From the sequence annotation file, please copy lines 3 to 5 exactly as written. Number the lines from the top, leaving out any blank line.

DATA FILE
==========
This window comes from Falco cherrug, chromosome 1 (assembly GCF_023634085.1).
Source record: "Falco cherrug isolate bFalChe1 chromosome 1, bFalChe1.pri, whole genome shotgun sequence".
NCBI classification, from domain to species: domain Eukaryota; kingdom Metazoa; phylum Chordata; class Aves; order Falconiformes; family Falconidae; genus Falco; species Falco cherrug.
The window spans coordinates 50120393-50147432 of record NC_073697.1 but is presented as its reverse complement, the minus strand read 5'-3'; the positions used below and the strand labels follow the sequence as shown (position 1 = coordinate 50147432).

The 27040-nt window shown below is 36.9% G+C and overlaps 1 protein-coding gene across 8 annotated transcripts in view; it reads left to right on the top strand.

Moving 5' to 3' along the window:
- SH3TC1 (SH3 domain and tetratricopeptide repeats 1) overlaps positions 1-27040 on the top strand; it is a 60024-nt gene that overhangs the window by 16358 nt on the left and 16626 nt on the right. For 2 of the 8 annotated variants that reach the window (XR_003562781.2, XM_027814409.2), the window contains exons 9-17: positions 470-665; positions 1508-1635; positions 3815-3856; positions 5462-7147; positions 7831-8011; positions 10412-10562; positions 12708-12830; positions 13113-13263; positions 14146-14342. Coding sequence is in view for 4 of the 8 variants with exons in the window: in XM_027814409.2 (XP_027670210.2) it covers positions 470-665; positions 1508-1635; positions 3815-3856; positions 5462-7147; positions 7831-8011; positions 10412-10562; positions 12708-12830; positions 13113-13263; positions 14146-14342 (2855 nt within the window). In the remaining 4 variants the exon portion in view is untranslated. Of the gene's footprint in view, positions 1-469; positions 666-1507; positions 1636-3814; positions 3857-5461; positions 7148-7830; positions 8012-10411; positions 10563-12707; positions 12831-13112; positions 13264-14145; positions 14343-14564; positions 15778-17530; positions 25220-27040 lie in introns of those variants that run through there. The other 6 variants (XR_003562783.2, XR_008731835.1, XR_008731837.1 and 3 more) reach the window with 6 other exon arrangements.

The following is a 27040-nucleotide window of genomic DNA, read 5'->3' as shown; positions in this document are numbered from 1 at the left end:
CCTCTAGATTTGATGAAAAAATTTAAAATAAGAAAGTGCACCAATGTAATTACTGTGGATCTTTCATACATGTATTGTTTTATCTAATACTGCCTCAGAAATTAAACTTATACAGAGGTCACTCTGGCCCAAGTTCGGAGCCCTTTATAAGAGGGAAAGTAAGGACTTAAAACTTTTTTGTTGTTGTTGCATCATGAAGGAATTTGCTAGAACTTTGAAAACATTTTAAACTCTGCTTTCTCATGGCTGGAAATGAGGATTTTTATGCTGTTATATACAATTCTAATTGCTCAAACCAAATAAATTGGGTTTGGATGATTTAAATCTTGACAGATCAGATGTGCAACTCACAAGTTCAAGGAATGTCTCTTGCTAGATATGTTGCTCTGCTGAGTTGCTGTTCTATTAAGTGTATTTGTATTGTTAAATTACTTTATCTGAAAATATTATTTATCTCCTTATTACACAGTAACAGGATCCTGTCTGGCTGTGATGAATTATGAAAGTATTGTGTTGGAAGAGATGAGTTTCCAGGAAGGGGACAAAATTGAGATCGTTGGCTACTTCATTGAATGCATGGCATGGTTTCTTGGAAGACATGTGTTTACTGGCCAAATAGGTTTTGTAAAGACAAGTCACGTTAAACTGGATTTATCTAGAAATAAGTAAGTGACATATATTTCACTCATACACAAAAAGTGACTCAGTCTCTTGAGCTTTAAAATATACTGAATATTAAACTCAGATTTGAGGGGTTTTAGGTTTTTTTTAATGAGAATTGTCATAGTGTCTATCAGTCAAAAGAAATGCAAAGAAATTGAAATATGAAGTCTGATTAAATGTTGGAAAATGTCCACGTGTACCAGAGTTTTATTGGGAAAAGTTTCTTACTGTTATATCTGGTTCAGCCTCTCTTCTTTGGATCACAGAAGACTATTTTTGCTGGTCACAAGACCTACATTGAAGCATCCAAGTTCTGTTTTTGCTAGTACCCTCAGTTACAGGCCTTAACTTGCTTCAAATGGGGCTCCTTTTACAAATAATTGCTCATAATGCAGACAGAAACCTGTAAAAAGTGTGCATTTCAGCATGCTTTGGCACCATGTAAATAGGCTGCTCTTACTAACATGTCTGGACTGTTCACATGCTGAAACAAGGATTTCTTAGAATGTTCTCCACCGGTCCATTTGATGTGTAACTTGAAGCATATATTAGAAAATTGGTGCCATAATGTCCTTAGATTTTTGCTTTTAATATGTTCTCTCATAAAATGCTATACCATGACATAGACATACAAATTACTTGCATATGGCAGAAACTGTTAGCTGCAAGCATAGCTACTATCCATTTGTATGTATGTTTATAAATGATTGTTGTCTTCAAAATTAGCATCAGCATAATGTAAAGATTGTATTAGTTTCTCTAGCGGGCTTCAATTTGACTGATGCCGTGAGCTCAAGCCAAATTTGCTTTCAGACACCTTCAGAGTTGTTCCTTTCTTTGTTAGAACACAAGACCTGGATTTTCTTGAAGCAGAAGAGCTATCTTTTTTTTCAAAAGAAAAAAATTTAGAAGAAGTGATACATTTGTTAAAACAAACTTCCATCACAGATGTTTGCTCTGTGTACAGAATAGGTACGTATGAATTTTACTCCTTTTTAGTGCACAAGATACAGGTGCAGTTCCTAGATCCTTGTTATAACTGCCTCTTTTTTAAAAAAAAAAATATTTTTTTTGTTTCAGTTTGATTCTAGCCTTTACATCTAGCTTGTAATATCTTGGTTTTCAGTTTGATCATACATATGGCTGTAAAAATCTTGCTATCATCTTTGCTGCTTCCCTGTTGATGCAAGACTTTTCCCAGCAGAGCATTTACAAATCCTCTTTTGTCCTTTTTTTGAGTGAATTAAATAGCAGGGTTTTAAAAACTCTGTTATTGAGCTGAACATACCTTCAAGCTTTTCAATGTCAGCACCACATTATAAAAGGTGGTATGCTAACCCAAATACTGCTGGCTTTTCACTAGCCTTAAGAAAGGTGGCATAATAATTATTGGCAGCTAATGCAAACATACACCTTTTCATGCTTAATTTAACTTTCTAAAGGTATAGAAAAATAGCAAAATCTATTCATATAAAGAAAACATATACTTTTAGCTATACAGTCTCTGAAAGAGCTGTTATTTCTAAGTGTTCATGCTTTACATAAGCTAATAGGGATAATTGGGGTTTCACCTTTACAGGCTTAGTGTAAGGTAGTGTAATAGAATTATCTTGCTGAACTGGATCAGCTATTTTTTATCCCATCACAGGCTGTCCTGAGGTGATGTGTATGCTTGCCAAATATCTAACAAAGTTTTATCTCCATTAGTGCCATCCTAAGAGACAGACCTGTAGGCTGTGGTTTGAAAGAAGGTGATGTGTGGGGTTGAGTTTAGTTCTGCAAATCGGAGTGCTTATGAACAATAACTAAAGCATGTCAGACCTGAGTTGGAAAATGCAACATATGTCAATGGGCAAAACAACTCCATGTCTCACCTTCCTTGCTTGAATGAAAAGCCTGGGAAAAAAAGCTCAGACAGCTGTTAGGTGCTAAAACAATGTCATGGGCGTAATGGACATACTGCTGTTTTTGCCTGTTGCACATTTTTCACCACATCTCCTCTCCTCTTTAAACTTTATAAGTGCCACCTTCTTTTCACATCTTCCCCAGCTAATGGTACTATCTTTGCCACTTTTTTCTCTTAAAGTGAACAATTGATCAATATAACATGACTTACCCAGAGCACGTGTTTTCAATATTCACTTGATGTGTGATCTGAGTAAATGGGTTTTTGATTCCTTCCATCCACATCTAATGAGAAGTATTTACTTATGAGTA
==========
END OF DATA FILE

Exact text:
NCBI classification, from domain to species: domain Eukaryota; kingdom Metazoa; phylum Chordata; class Aves; order Falconiformes; family Falconidae; genus Falco; species Falco cherrug.
The window spans coordinates 50120393-50147432 of record NC_073697.1 but is presented as its reverse complement, the minus strand read 5'-3'; the positions used below and the strand labels follow the sequence as shown (position 1 = coordinate 50147432).

The 27040-nt window shown below is 36.9% G+C and overlaps 1 protein-coding gene across 8 annotated transcripts in view; it reads left to right on the top strand.